Eight farmers turned out last Thursday night for a meeting at the Cooperative Extension Service to learn about the county’s efforts to find farms for its farmland protection program.
The program was chaired by C. Monte Stephens, county agriculture and natural resources extension agent, but the featured presenters were Russ Page and Laura Hall.
Page is a retired farmer and agricultural businessman. Hall is conservation director at the Athens Land Trust, which has partnered with the county over the years on the farmland program.
Page gave a detailed history of the program and its success in the past and a very critical perspective on its future.
Farmers have until the end of the month to fill out an application to have their farms considered by the ranking committee the county appointed. Page, despite his involvement in the program over the years, was not named to that committee.
The ranking committee will use the same criteria as the Partnership for Farmland Protection used, drawing on the standards of the federal Farm and Ranchlands Protection Program.
The problem is, as Page told the farmers and the six others in the audience, the county passed up an opportunity to obtain $175,000 in federal funds to protect a farm this year, and the county doesn’t have sufficient resources of its own to fund the program.
In addition, Page noted, the federal farm bill is stalled in Congress, and there is no guarantee that federal funds will be available in the near future.
Page also said he was not confident that Board of Commissioners is supportive enough of farmland protection to include it in the Special Purpose Local Option Sales Tax that will be on the ballot next summer. Farmland protection is part of the current SPLOST program.
No One Claiming Responsibility
Sharon Holbrooks, conservation easement specialist with the Athens office of the Natural Resources Conservation Service, told the BOC at the end of April that she had money for a continuation of the farmland program and that she needed the county to nominate quickly a farm for consideration.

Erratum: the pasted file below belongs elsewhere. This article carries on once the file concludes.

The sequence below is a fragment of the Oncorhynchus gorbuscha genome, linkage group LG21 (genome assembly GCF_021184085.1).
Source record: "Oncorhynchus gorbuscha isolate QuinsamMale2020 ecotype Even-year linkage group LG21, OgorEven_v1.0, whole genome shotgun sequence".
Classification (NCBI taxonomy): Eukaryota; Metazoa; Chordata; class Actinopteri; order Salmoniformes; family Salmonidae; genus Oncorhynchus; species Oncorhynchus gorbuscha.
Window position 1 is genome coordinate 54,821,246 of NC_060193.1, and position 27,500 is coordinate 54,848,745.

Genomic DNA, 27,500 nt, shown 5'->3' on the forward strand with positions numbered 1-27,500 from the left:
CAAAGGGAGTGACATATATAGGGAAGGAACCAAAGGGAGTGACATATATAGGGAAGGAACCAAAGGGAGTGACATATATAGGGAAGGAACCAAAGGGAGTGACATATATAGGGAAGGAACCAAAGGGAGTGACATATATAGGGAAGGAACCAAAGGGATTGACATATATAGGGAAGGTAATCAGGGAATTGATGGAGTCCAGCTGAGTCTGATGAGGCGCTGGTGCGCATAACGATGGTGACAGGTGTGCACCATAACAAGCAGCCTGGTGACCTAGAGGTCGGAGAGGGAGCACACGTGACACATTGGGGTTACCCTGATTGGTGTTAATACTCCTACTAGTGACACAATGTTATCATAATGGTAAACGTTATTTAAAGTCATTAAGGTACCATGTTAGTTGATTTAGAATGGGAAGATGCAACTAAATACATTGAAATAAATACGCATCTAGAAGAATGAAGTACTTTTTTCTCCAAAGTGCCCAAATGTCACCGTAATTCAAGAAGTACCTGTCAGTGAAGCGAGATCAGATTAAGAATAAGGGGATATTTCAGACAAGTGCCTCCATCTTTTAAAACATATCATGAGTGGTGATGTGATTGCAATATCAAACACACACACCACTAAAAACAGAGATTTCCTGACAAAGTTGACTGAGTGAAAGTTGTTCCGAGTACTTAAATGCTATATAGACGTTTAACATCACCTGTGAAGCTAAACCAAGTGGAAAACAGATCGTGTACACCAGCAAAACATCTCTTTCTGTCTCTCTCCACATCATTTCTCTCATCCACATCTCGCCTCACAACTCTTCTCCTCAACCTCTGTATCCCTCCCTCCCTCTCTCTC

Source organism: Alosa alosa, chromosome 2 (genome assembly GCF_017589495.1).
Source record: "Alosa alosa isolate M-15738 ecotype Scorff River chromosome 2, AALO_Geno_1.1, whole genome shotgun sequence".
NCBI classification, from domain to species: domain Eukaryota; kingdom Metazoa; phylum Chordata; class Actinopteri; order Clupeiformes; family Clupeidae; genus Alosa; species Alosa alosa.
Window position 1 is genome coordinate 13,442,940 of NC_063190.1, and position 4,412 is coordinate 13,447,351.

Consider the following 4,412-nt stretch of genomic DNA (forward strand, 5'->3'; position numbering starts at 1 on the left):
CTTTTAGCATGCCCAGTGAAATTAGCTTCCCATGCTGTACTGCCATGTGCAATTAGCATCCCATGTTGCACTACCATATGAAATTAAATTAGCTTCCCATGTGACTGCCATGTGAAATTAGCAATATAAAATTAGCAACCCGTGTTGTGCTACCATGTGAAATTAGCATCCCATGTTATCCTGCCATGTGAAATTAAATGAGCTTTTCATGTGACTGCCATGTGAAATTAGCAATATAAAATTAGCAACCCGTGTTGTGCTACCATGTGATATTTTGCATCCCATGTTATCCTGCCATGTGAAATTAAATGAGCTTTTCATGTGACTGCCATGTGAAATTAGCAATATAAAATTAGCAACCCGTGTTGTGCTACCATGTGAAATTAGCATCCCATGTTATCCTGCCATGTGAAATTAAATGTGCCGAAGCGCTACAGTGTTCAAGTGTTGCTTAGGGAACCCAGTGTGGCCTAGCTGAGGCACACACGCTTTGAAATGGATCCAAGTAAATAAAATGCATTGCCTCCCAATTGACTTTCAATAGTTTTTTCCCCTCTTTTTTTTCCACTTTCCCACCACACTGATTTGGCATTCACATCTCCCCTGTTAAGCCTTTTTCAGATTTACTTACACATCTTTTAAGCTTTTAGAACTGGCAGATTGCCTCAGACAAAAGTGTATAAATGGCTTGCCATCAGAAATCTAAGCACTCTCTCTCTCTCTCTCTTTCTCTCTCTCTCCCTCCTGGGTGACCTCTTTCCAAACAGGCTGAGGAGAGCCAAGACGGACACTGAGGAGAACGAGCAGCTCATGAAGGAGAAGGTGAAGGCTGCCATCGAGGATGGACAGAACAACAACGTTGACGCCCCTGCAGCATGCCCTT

NRCS is a division of the United States Department of Agriculture.
Holbrooks subsequently said the county decided not to submit an application, but she has be unwilling to say who told her the county had made that decision
BOC Chairman Melvin Davis, who has taken a leadership role in revising the procedures the county follows in running the program, has said that he did not tell Holbrooks the county would not submit a farm.
Mark Saxon, who has joined Davis in much of the discussion of the change in procedures, also told me last Tuesday night that he did not tell Holbrooks the county would not submit a farm.
Neither Davis nor Saxon said the county nominated a farm or asked for the $175,000 Holbrooks said was almost certainly available to the county if it nominated a farm.
Holbrooks said she sent the money back to Washington when the county did not act.
Extension Agent Stephens opened the meeting last Thursday by telling the group that he is told very often by people considering moving to the county that they are attracted by the rural nature of the county.
“They look at all of the greenspace we have and they love it,” he said.
Henry Hibbs, retired extension agent, was the only one of the five members of the BOC-appointed ranking committee to attend the Thursday evening meeting, held at the Extension Services offices at 1420 Government Station Road.
No member of the BOC was present.
Page told me that he was asked by Davis to make the presentation to the group even though he had been left off the ranking committee. Page said he made the presentation because of his commitment to farmland protection in the county.
Hall, in her comments, gave an overview of the Athens Land Trust and its involvement in farmland protection in Oconee County and elsewhere in the state.